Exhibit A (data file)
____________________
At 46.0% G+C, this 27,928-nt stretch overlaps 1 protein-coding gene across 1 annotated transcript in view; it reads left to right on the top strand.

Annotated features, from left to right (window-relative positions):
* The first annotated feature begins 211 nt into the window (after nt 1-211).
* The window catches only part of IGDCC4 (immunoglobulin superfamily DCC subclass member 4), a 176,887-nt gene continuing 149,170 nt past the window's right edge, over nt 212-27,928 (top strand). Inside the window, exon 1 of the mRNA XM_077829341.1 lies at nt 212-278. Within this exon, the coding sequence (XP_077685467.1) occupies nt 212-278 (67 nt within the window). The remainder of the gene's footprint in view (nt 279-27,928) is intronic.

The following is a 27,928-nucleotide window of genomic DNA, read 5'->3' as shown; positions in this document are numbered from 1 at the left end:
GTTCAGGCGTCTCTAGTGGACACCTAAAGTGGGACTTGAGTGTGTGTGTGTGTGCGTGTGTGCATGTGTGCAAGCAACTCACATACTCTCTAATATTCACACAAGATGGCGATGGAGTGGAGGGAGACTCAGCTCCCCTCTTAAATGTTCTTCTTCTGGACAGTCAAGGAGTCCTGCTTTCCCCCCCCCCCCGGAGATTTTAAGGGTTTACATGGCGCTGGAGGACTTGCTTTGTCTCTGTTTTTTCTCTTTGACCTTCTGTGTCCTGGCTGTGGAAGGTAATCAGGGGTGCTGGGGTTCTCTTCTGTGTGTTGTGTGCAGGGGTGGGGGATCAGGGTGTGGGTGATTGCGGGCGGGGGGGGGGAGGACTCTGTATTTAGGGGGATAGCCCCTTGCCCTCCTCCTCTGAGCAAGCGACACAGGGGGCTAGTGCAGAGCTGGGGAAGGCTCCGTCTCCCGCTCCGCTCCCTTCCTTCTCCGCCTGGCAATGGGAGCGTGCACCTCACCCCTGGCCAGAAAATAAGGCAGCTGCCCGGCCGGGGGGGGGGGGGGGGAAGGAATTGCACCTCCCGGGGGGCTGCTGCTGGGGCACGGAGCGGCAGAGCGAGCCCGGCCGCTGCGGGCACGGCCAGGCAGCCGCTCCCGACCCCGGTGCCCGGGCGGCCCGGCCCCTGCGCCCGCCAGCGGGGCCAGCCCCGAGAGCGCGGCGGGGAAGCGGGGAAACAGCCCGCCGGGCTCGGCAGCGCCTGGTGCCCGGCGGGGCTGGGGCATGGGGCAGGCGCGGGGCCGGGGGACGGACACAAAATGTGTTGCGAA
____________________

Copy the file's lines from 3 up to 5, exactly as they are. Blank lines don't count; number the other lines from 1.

* The first annotated feature begins 211 nt into the window (after nt 1-211).
* The window catches only part of IGDCC4 (immunoglobulin superfamily DCC subclass member 4), a 176,887-nt gene continuing 149,170 nt past the window's right edge, over nt 212-27,928 (top strand). Inside the window, exon 1 of the mRNA XM_077829341.1 lies at nt 212-278. Within this exon, the coding sequence (XP_077685467.1) occupies nt 212-278 (67 nt within the window). The remainder of the gene's footprint in view (nt 279-27,928) is intronic.

The following is a 27,928-nucleotide window of genomic DNA, read 5'->3' as shown; positions in this document are numbered from 1 at the left end: